Disney Cuts Thousands Of Jobs Amidst Latest Restructuring & Costs Trimming; “I Do Not Make This Decision Lightly,” Bob Iger Says

The Walt Disney Company will be laying off thousands of employees as a part of a new round of cost cutting measures, CEO Bob Iger revealed today.

Speaking on the House of Mouse’s Q1 earning call this afternoon with CFO Christine McCarthy, Iger said that 7,000 jobs would be let go from the now 100-year-old company. “I have enormous respect and appreciate for the dedication of our employees worldwide,” Iger said. “While this is necessary to address the challenges we face today, I do not make this decision lightly.”

Larger than anticipated, the layoffs will be across almost all of Disney’s empire.

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However, with domestic employees hit the hardest, the cuts will be fairly light in the company’s thriving Parks and Resort division. No stranger to job losses over the past three years in various contexts, Disney has about 220,000 employees globally — which would see today’s cuts effect just over 3% of the company. Termed later as “efficiencies” by CFO McCarthy, a significant number of the “reductions” will come from the now-hollowed out DMED “marketing and headcount.”

RELATED: Disney Earnings Report & Reorganization – Full Coverage

Full of announced new structures and “significant transformations,” to quote Iger himself today, Wednesday’s strong-ish quarterly earnings are the first since the former long-serving CEO became the CEO again late last year.

Taking back the reigns with haste, Iger told a November 22, 2022 town hall that the hiring freeze his newly pink-slipped predecessor Bob Chapek put in place just weeks before to stem the financial bleeding would remain. In a memo to Disney executives on November 11, Chapek had also said that job cuts were coming down the line — an endgame of sort that arrived today.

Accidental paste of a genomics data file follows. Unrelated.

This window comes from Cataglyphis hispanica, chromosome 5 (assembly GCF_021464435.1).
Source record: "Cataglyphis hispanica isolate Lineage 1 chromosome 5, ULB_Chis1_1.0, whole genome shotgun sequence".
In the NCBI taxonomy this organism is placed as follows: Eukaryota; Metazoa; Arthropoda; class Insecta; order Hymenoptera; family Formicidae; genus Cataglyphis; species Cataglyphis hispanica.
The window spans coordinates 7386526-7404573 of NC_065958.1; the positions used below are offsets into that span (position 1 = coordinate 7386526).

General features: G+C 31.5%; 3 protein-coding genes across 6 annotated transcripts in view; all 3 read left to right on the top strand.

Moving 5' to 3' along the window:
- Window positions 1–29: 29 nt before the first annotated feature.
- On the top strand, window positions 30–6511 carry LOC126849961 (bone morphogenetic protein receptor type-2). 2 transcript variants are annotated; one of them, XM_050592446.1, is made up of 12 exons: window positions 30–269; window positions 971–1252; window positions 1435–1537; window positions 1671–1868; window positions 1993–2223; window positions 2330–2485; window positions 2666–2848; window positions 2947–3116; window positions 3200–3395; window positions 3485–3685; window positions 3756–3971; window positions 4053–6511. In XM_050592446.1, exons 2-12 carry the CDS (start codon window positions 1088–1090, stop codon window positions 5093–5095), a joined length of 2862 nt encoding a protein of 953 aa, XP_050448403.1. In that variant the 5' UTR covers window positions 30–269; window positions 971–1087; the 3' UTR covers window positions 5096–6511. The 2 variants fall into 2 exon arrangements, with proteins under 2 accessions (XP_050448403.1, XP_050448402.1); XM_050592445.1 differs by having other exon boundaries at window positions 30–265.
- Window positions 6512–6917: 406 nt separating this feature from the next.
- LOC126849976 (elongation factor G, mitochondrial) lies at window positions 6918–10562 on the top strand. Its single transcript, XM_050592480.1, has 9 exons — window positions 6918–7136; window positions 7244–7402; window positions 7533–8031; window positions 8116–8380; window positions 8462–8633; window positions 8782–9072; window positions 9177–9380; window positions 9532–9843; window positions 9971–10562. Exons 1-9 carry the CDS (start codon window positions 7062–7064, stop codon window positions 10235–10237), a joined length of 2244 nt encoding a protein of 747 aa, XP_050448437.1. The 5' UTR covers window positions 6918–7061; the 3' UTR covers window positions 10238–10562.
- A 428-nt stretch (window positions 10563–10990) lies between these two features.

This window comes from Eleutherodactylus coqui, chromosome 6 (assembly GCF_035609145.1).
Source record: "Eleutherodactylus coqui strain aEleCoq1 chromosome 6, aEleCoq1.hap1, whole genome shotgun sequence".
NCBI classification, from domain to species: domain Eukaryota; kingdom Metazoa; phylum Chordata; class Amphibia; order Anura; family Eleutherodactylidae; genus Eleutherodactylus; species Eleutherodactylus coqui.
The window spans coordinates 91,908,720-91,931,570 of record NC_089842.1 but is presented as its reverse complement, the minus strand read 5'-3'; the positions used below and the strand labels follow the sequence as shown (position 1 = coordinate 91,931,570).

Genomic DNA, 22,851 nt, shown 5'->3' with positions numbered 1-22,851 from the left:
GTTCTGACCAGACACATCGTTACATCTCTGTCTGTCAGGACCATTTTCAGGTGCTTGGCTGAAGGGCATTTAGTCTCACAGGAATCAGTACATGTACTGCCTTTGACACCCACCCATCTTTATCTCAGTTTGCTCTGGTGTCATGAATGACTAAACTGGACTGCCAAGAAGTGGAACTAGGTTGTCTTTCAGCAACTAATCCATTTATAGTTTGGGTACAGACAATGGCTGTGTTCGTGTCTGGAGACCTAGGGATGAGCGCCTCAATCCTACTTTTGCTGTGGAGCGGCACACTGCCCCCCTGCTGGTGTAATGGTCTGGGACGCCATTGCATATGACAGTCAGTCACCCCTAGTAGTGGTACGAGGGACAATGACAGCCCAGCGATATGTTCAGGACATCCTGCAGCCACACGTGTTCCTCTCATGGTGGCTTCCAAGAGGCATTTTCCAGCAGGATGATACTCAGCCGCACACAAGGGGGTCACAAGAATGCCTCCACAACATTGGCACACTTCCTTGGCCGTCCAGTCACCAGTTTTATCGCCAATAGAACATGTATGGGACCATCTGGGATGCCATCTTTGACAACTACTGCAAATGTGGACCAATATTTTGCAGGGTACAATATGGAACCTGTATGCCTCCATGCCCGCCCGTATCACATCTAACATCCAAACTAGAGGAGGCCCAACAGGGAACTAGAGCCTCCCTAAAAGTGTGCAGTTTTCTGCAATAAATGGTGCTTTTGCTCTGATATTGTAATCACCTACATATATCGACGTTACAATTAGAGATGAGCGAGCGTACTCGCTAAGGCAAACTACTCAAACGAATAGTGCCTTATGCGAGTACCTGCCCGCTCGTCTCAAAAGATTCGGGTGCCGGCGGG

Intended in no small part to get a rise out of Wall Street and placate corporate skirmishes, this latest round of cuts also comes a bit more than two months after 71-year old Iger suddenly returned as Disney CEO. Offering a recent history lesson and greatest hits at the top of the call before heading into the guts of the restructuring, $5.5 billion in savings, and Dana Walden and Alan Bergman’s boost to Disney Entertainment co-chairs, a soft-spoken Iger emphasized profitability and creativity as his North Stars. 

For all the promise of a reset, the only major personnel move he had made since starting a second stint in the corner office was dismissing Kareem Daniel, who had been head of Disney Media and Entertainment Distribution. Iger had long disdained the centralized structure of DMED put in place by his hand-picked and short-lived successor Chapek, and has made it clear that dismantling it would be a cornerstone of his strategy.

Under attack from within and externally since he took over in early 2020, Chapek was finally shivved and ousted in the night on November 20, 2022.

That was mere days after a near train wreck of an earnings call where the company reported a $1.5 billion quarterly loss on its streaming business, issuing weak guidance and raising doubts on Wall Street about prior forecasts for profitability in streaming by fall 2024.

Along with trying to fix the company’s financial issues, Iger is contending with a potentially messy proxy battle.

Nelson Peltz, an activist investor who took a small stake in the company, has demanded a seat on the board of directors. With backing from pal and ex-Marvel boss Ike Perlmutter, Peltz has complained that Disney’s stock has badly underperformed given its arsenal of intellectual property and its hefty investments in transactions like the $71.3 billion acquisition of most of 21st Century Fox. Spurned by both Chapek and Iger in his quest to sit at the big table, Peltz has gone on the public offensive in his increasingly long-shot but corrosive campaign.

The showdown will ultimately come at Disney’s annual shareholder meeting, the venue for a vote on board candidates. On the event horizon for today’s earnings and announcements, that meeting will be held virtually in early April.

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